Short lost a difficult game today with white against Vallejo-Pons, who has really stole the show in Reggio Emilia, taking clear first. In the opening, Nigel again played the Steinitz variation of the French, as he did against Morozevich, but against Vallejo-Pons tried a more ambitious plan than against Moro, where he exchanged in the center with dxc5 on move 6. Perhaps inspired by a few too many glasses of Italian wine, Short tried an interesting but risky idea in this game, playing h4 and Rh3 early to go for quick kingside complications. This rook lift never provided the kingside attack that Nigel was counting on, however, and later in the game it simply looked misplaced as Short’s position came under enormous pressure. I can’t help but see a parallel between this rook lift and the one which Magnus played against Luke Mcshane in London, where the move also seemed dubious if interesting. Perhaps there is something to this idea of pushing a rook pawn and lifting a rook early in the opening to deviate- but to my patzer eyes it looks like a dubious deviation to leave book and create complications at the expense of coming out of the opening with an objectively worse position. I hope we see it work somewhere though- perhaps it will show up in the next Chess Vibes Openings issue.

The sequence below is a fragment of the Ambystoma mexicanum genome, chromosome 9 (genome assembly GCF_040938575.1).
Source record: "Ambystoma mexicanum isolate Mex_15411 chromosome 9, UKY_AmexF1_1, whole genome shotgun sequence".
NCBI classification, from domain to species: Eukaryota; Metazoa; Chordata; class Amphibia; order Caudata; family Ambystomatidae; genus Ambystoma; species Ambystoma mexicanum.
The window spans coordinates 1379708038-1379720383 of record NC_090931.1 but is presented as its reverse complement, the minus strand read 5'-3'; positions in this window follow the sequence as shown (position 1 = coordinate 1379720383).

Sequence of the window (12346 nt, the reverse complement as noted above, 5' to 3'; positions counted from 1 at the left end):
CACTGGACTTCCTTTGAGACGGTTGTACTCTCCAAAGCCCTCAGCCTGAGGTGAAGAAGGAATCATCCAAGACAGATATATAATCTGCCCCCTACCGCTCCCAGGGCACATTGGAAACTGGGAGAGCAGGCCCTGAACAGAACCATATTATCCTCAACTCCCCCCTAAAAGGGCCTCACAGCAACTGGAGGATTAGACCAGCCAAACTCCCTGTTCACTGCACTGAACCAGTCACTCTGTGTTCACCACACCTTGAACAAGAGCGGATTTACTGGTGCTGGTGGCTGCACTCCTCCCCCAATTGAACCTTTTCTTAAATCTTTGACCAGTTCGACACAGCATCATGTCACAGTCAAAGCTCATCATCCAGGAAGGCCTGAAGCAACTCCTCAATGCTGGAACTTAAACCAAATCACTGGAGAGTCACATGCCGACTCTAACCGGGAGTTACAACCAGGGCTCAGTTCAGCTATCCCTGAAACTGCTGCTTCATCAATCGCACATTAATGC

Also decisive today was the game Gashimov- Godena, which featured a Ruy Lopez, Classical, in which Gashimov found a pretty knight fork that ended matters. All other games were drawn. Going into round five, six players are tied for second place with 2/4, while Vallejo-Pons leads the field in clear first.